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Lethbridge Herald Newspaper Archives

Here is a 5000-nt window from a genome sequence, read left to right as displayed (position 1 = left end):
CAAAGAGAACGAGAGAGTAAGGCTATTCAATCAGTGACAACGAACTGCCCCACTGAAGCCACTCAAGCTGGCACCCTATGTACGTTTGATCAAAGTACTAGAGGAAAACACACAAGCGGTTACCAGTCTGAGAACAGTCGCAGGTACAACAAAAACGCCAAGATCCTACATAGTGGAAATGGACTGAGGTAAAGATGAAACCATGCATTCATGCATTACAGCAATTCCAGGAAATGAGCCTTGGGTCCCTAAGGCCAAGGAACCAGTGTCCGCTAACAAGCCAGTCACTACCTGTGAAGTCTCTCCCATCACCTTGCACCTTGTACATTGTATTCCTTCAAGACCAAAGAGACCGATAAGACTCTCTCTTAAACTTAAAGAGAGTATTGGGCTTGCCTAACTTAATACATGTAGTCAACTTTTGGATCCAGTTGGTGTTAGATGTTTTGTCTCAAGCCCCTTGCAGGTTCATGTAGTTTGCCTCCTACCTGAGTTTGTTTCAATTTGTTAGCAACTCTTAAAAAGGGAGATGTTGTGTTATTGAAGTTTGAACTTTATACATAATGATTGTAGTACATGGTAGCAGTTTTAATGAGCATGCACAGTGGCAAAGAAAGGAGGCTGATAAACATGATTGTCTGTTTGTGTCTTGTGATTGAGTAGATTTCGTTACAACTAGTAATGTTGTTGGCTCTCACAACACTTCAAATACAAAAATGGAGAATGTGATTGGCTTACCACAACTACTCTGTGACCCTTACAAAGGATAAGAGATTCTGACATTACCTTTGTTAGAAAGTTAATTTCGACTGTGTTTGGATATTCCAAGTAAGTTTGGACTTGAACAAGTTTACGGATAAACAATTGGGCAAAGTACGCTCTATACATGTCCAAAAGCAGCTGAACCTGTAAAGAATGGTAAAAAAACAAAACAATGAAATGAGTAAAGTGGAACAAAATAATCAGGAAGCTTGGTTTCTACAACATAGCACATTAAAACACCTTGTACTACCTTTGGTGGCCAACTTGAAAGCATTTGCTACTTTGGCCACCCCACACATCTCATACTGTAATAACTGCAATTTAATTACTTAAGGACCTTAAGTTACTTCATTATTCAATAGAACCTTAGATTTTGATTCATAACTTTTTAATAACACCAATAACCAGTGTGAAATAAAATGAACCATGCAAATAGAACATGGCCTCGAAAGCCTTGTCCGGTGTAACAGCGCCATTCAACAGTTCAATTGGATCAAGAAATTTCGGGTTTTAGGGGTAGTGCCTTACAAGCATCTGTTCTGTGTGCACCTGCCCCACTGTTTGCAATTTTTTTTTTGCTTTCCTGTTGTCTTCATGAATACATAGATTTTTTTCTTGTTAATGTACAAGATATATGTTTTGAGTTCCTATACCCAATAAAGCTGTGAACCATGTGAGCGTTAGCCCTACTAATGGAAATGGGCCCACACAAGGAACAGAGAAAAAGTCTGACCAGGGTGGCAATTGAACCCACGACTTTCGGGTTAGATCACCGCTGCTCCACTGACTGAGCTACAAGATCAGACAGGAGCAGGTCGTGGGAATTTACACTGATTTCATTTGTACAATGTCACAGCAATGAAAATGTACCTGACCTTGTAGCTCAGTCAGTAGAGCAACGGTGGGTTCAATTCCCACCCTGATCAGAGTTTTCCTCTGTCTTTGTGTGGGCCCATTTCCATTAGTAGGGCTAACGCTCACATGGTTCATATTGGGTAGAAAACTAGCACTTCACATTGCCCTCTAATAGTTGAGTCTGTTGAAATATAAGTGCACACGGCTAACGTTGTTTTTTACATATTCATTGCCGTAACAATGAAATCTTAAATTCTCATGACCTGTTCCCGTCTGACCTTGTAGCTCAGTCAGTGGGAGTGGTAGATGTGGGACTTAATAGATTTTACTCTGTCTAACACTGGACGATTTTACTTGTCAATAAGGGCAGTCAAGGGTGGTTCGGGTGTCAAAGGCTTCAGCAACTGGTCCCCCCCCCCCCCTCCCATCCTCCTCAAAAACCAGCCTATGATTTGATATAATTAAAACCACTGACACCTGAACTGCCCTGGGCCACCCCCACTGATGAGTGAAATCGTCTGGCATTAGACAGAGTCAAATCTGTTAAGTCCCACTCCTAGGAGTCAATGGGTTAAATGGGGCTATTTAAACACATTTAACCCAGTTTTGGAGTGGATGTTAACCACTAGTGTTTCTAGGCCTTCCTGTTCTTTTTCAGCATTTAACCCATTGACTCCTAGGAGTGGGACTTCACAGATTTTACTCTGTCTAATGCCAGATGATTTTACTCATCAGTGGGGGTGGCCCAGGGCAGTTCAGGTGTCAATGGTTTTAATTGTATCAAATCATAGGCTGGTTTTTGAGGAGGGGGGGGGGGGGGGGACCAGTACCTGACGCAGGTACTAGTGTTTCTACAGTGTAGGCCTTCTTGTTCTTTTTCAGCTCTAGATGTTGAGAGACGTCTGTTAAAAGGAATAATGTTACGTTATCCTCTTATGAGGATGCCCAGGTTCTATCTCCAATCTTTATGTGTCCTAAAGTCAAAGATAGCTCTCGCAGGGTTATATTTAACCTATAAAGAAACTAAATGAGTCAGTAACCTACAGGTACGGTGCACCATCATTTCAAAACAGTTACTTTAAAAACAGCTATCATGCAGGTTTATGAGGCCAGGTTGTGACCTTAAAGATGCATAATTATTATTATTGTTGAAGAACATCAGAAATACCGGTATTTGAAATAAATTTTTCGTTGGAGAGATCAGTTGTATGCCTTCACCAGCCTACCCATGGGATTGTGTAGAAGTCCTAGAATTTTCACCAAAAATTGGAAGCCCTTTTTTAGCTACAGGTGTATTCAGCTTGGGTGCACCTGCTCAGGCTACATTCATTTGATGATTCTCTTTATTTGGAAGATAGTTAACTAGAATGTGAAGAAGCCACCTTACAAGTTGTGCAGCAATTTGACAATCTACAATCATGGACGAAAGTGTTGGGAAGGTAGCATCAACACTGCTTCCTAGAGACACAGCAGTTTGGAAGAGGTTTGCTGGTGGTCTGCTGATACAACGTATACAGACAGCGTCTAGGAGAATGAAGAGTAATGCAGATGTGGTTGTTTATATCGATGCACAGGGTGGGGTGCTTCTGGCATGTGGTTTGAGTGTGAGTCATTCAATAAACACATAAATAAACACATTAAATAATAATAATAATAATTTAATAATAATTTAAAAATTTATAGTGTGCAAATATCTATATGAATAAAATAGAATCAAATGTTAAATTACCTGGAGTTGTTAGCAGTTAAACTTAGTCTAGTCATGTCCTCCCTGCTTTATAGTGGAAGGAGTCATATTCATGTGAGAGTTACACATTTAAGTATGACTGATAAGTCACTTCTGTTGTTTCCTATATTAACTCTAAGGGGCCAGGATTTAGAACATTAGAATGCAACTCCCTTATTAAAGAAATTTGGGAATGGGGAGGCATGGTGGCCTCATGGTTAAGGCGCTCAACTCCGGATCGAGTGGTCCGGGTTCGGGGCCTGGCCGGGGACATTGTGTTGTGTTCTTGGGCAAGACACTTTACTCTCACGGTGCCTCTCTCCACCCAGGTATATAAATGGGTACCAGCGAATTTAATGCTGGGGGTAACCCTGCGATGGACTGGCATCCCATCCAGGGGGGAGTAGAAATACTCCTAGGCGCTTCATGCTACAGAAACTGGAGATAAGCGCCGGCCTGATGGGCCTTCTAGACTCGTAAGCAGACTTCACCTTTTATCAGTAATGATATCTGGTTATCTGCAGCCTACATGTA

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Lethbridge Herald, The (Newspaper) - December 28, 1974, Lethbridge, Alberta Housing business up in South AHC fighting three-week backlog By MURDOCH MACLEOD Herald Staff Writer First of two parts PINCHER CREEK Pincher Creek is a prosperous foothills town, with two nearby gas plants supplementing its economic backbone ranching to produce a thriving community. Three new housing areas are evi- dent to the visitor one to the north, one to the south, and one to the west in the canyon area. One local real estate man says Central Mortage and Housing Corp. and Alberta Housing Corp. mortgages seem fairly easy to ob- tain, the only buyers with problems are those who act without the advice of an expert, such as a lawyer, banker or realtor. One problem in the business is that some young people want to buy more than they can afford and have to be discouraged, he says. 'NOW GENERATION' You can't get a loan if your income and expenses only make you eligible for The "now generation" sometimes wants now what its parents worked towards for 20 years, contrasting a used house needing some repairs un- favorably with a modern apartment, he says. But buying any house if you can is- a good idea, he says. You don't lose your money when you move out, as a renter does, because the property usually goes up in value. The margin can be a down payment on a better house. Wayne Wendell, Lethbridge regional branch manager for AHC, says the corporation has been runn- ing a three week backlog of applications since July. Business has even increased, when most mortage institutions suf- fer a pre Christmas slump, he says. There's no difference between towns and cities in handing out AHC funds, he says. A house that costs in Fort Macleod might cost in Lethbridge. DOWN PAYMENT The mortgage will be the same through AHC, so the buyer of the Lethbridge house will actually need a bigger down payment, he suggested. L. R. Martin, manager of the Royal Bank of Canada branch in Pincher Creek, says interest rates don't deter people from buying houses. The Royal Bank was the only bank granting mortgages in Pincher Creek for a time, when funds were tight, but other institutions have resumed he says. Business is lively, with CMHC mortgages going well, he says. They are the only type the bank has been handling. CMHC mortgages carry an insurance fund which pays off the bad loans, making them attractive to financial institutions. Mr. Wendell says AHC's activities are limited to single family, owner occupied houses. RENTAL HOUSING Some speculative loans to builders are made, he adds. Some funds are available for construction of rental .housing, but this has last priority for AHC money right now. AHC lending limits are for existing housing and for new construction. But a person with a large down payment available, say from the sale of a previous home, wouldn't be eligible for 000 in assistance, says Mr. Wendell. "What we're trying to do is supply housing to the low and middle in- come he says. He also hopes banks and similar institutions will be more active in the next quarter. All AHC mortgages are written at 11 per cent, he says, but it can be scaled down. If a family income is a year or less, the mortgage is registered at 11 per cent and a separate agreement reduces the in- terest to about nine per cent. INTEREST PAYMENTS A mortgage at 11 per cent per year would result in payments of about a month. That's just the principal and interest, not the mortgage insurance or taxes, he says. Ralph Curran, Lethbridge branch manager of the CMCH, says loans by approved lenders make up most of the corporation's business in the South. Under the National Housing Act, they are insured by the CMCH. In some programs, such as the Assisted Home Ownership Plan, the corporation makes mortgages, says Mr. Curran. These are designed to give the most assistance to the person who most needs he says, "But we are a lender of last resort, other than through an insured loan." Some direct lending programs, for purchasers with more money than those eligible for AHOP, re- quire a first refusal by a conven- tional lending institution, he says The CMHC doesn't lead directly in Lethbridge, he says. Conventional lenders are more active in larger centres, and money is not as available in smaller towns. LIVING EXPENSES AHOP loans involve a five per cent down payment and a monthly payment of 20 per cent or 25 per cent of a family's "adjusted which takes taxes and living ex- penses into account. All loans are written at 11 per cent, but in some cases assistance programs bring the interest down to about the equivalent of eight per cent, he adds. Only families with children are eligible. Saturday, December 28, 1974 THE LETHBRIDGE HERALD 17 Airport improvement application received South In short Town will honor pledge CLARESHOLM (HNS) Ray Lane, president of the Claresholm Stampede and Fair Association, has received assurance from town council that the town will honor a former pledge and supply water to the new race track and indoor rodeo site. In a recent land swap, the town received 78 acres one mile south of town and the Willow Creek Agricultural Society and the fair association received about 30 acres of land just north of the Willow Creek Composite High School. It will cost to supply water to the new fairgrounds council learned. Mr. Lane reminded council of its agreement to supply water to the old site. Coun. May Stewart's motion that the town attempt to provide water to the stampede grounds pending further developments north of 57th Avenue W. was carried. Taber band nearer goal TABER (HNS) A fund raising drive for expenses next summer of the W. R. Myers High School band and chorus has passed the mark. The goal is to send the musicians to England next summer. A cheque from the Taber Barnwell Sugar Beet Growers Association for brought the total to This money was raised when about 100 students and parents provided dinner for the annual growers' banquet. A total of 750 places were set. A recent auction sale of donated items brought in Donations of each came from the Royal Canadian Legion Auxiliary and the Taber Kinsmen Club. School and RCMP band concerts brought in and Official flays school grants By GEOFF TAGG Special Correspondent FOREMOST (Special) The County of Forty Mile school committee is unhappy about the way the department of education is operating some of its grant programs, es- pecially those relating to such things as school renovations and improvements. One such program was the Building Quality Restoration Program, in effect during the summer of 1974. Superintendent Clifford Elle says a number of such programs have been introduc- Accounting machine expected Square dance club sets frolic The Milk River Belles 'n' Beaux Square Dance Club will hold a New Year's Frolic Dec. 31 at p.m. in the Warner School auditorium. College closer to reality CRANBROOK (Special) The East Kootenay will get a community college, says Frank Shepherd, research consultant to Education Minister Eileen Dailly. An advisory committee has been established and this "means a community says Mr. Shepherd. Benoit speaks to Socreds NANTON (Special) The Highwood Social Credit Associa- tion recently was informed by MLA Ed Benoit that the most im- portant element of Social Credit policy is the "obligation to be morally right rather than do what is politically expedient." Reporting on the recent convention at Edmonton, Mrs. Benoit said Miriam Reumper was named president of the Alberta Social Credit League Women's Auxiliary. Gale Howard is first vice president and Margaret Andrews is second vice president. Hear more clearly without irritating background noise. Zenith's new Directional Hearing Aid. If you find that much of the sound you hear is harsh, irritating noise, then our new Directional hearing aid, the "Royal D" could be just right for you. This com- --------------fortable aid brings you clear, rich sound at a pleasant level as it softens and reduces harsh unwanted back- ground noise from the side and rear. Come in for a demonstration of the "Royal D" or any other aid from Zenith's line of more than 20 quality-aids at no cost or obligation. Batteries for all makes of hearing aids. The quality goes in before the name goes on. LEISTER'S MUSIC LTD. F. A. LEISTER, CtttiNrt HMftJrtl AMHOWM Helping the hard of hearing since 1943 PiriMMtThntnlUi. 328-4080.327-2272 FOREMOST (Special) A large new arrival to the Coun- ty of Forty Mile office will be unveiled early in the New Year. Delivery is expected soon of a new multi purpose book keeping machine, -the NCR 399. It is expected to make the process of accounting for the county far more efficient. County Administrator Roy R. Wallman, along with office staff comprising Mickey Whittle, Shirley Wolfe and Mary Williamson recently attended a two day training course at Calgary. It was reported to the December meeting of county council that the trip was worthwhile and all operators passed their examinations on handling the machine. This will assist them when the machine is installed, for it will mean that they will be able to begin programming immediately instead of having to learn operational procedures. Mr. Wallman worked with the company's programmer to further some of the specific requirements of the county regarding payroll, cheque lists and treasurer's reports. The council was advised by letter from the minister of agriculture that a new Domestic Animals Act would be introduced in 1975. A report was received from the County of Forty Mile recreation board which in- dicates that grants have been applied for Project Co opera- tion for the various portions of the grant. The area covered is that which falls outside the recreation grant areas of Foremost, Bow Island and Burdett. In 1973 the grant amounted to and in 1974 it was ed recetly but they serve only to make it very difficult to plan on a long term basis. School districts were in- vited to submit proposals for improving the quality of school buildings. The County of Forty Mile submitted a number of proposals, some of which were accepted. Under this program the government would pay up to a maximum of 80 per cent of the estimated cost. However, a number of additional factors are also taken into con- sideration, including the age of the building and the relative capacity of the building in question. Under the program, one such project for accoustical floor covering was estimated at for which a grant of only was offered. This was based on the fact that the school was a mere 18 years old and operating at less then full capacity. The county in this case did not feel that the additional ex- penditure on this item was of sufficient priority to justify spending an additional At its December meeting, the school committee gave the go ahead for two projects un- der this program. The coal furnace at the Conquerville School will be converted to natural gas. The county will receive a grant of towards the total cost of Accoustical floor covering will be installed in the elementary library at the Foremost School, though the exact cost has not yet been determined. The problem of this and other such programs, says Mr. Elle, is their imprecise nature. "We are given a few months to apply for these says Mr. Elle "and some are approved while others not." He maintains that school boards do not know far ahead of time which programs are proposed and how long the money will last. They don't know whether the grants will be available next year. "It makes long range planning virtually im- Mr. Elle says. It appears that such spon- taneous and short term grants actually penalize boards that are progressive and far sighted. Mr. Elle quoted an example where showers were installed, at considerable expense, in one school earlrer this year. Soon afterwards a grant was announced that could possibly have been utilized to pay for such a project in a small rural authority where finance is tight. "Perhaps the answer is to adopt a wait and see at- suggests Mr. Elle. Crowsnest Pass Bureau NEWS-CIRCUUTION-JOBPRINTING VERNON DBCOUX, i., M2-214t CLARESHOLM (HNS) The transport, research and development division of the provincial department of in- dustry and commerce has acknowledged town council's application for a grant to improve the airport. The town applied for the money under the provincial airport development program. It now awaits approval of the application. The money will help pay the costs of constructing the new airport terminal. It will also be used for runway lighting and a communication system. In other business, council refused the application of Margaret Lipkind to purchase a lot in an industrials area of town for Her house, purchased some years ago, was recently discovered to be on this town owned land. Council will rent the site to her until she can have the house moved to a residential area lot. FIRE TRUCK Council approved a motion by Coun. Esper Esperson to withhold still owing to the Silver Line Fire Equip- ment Company of Vancouver on the new fire truck. The unit has a vibration problem, either in the drive train, the transfer case to the pumps or on the chassis. Council wants the problem rectified. Council decided to tell Calgary Power to proceed with electrical service to the pedestrian flashing lights. There will be no construction costs but a hookup charge. A letter will be sent to the department of highways. Council will apply for the department of culture, youth and recreation grant for fencing, landscaping and levelling graves in cemeteries of historical importance. The Alberta Heart Founda- tion was authorized to hold a canvass here in February. Local improvement fron- tage taxes of from 1972 to 1986 for Ritzen Hardware here, were cancelled. Council introduced a bylaw to give an eight per cent dis- count on taxes paid before March 1. Mayor Ernie Patterson and Coun. Stan Stoklosa voted against the measure. RADIO SOLD Council learned three fifths of the old hospital is heated at an estimated cost of and completion of the job by Ritt Metals will be done in January. Council accepted the offer of William Trimble to purchase a two way radio from the old ambulance for Coun. Donald Johnstone will contact government departments to request a more advanced weather sta- tion at the Claresholm In- dustrial Airport. Coun. Stoklosa's motion was approved ordering a summary report of development per- mits and building permits at each regular council meeting. INSTALLATION FURNACES 1709-2nd Ave. S. Phone 328-5973 Employees! Employers! Higher minimum wages! EFFECTIVE JANUARY 1st, 1975 The MINIMUM WAGE is increased to PER HOUR EFFECTIVE JULY 1st, 1975 The MINIMUM WAGE is increased to PER HOUR (Above applicable only to persons 18 years of age and over.) EFFECTIVE JANUARY 1st, 1975 The MINIMUM WAGE is increased to PER HOUR EFFECTIVE JULY 1st, 1975 The MINIMUM WAGE is increased to PER HOUR (Above applicable only to persons under the full age of 18 years.) EFFECTIVE JANUARY 1st, 1975 STUDENTS under 18 years of age and employed on a PART-TIME basis while attending school will be paid a MINIMUM WAGE of PER HOUR. EFFECTIVE JULY 1st, 1975 STUDENTS under 18 years of age and employed on a PART-TIME basis while attending school will be paid a MINIMUM WAGE of PER HOUR. The MINIMUM WAGE for OVERTIME PAYMENT IS TIME AND ONE HALF of the ordinary wage paid. DEDUCTIONS from the MINIMUM WAGE for board and lodging furnished by an employer SHALL NOT EXCEED 75 for a single consumed meal, per day for lodging. FOR FURTHER INFORMATION PLEASE CALL THE NUMBER IN YOUR AREA EDMONTON RED DEER MEDICINE HAT CALGARY LETHBRIDGE GRANDE PRAIRIE 488-8105 347-3415 527-8861 261-6555 328-4471 532-2481 MANPOWER AND LABOUR Labour Standards Branch ;